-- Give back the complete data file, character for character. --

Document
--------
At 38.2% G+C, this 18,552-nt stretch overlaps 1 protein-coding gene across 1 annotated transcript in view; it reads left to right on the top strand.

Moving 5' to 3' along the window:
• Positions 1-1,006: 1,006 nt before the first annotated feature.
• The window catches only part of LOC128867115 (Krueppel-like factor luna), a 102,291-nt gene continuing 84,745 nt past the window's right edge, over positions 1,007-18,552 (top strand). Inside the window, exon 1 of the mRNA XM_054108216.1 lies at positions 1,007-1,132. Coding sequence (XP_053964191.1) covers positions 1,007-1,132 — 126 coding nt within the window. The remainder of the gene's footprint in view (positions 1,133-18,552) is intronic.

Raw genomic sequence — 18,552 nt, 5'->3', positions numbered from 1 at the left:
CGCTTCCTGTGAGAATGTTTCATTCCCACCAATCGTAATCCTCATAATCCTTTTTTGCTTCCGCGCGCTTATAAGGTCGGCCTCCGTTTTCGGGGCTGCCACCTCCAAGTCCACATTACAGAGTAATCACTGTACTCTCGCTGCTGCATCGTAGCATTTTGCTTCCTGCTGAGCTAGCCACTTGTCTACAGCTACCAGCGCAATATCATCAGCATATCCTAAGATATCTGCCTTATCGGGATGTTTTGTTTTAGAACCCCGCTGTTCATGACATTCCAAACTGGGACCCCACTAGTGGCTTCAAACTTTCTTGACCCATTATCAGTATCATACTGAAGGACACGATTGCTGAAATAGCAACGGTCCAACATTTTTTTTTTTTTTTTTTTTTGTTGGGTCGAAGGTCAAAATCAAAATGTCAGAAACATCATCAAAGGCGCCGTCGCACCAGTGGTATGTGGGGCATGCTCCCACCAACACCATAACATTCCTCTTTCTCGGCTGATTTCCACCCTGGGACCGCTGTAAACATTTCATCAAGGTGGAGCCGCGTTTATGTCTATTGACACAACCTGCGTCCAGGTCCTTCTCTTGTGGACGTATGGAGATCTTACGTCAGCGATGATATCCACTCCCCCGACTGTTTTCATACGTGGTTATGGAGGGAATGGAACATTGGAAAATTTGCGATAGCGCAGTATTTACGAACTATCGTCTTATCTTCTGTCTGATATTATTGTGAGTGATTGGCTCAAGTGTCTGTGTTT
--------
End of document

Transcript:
At 38.2% G+C, this 18,552-nt stretch overlaps 1 protein-coding gene across 1 annotated transcript in view; it reads left to right on the top strand.

Moving 5' to 3' along the window:
• Positions 1-1,006: 1,006 nt before the first annotated feature.
• The window catches only part of LOC128867115 (Krueppel-like factor luna), a 102,291-nt gene continuing 84,745 nt past the window's right edge, over positions 1,007-18,552 (top strand). Inside the window, exon 1 of the mRNA XM_054108216.1 lies at positions 1,007-1,132. Coding sequence (XP_053964191.1) covers positions 1,007-1,132 — 126 coding nt within the window. The remainder of the gene's footprint in view (positions 1,133-18,552) is intronic.

Raw genomic sequence — 18,552 nt, 5'->3', positions numbered from 1 at the left:
CGCTTCCTGTGAGAATGTTTCATTCCCACCAATCGTAATCCTCATAATCCTTTTTTGCTTCCGCGCGCTTATAAGGTCGGCCTCCGTTTTCGGGGCTGCCACCTCCAAGTCCACATTACAGAGTAATCACTGTACTCTCGCTGCTGCATCGTAGCATTTTGCTTCCTGCTGAGCTAGCCACTTGTCTACAGCTACCAGCGCAATATCATCAGCATATCCTAAGATATCTGCCTTATCGGGATGTTTTGTTTTAGAACCCCGCTGTTCATGACATTCCAAACTGGGACCCCACTAGTGGCTTCAAACTTTCTTGACCCATTATCAGTATCATACTGAAGGACACGATTGCTGAAATAGCAACGGTCCAACATTTTTTTTTTTTTTTTTTTTTGTTGGGTCGAAGGTCAAAATCAAAATGTCAGAAACATCATCAAAGGCGCCGTCGCACCAGTGGTATGTGGGGCATGCTCCCACCAACACCATAACATTCCTCTTTCTCGGCTGATTTCCACCCTGGGACCGCTGTAAACATTTCATCAAGGTGGAGCCGCGTTTATGTCTATTGACACAACCTGCGTCCAGGTCCTTCTCTTGTGGACGTATGGAGATCTTACGTCAGCGATGATATCCACTCCCCCGACTGTTTTCATACGTGGTTATGGAGGGAATGGAACATTGGAAAATTTGCGATAGCGCAGTATTTACGAACTATCGTCTTATCTTCTGTCTGATATTATTGTGAGTGATTGGCTCAAGTGTCTGTGTTT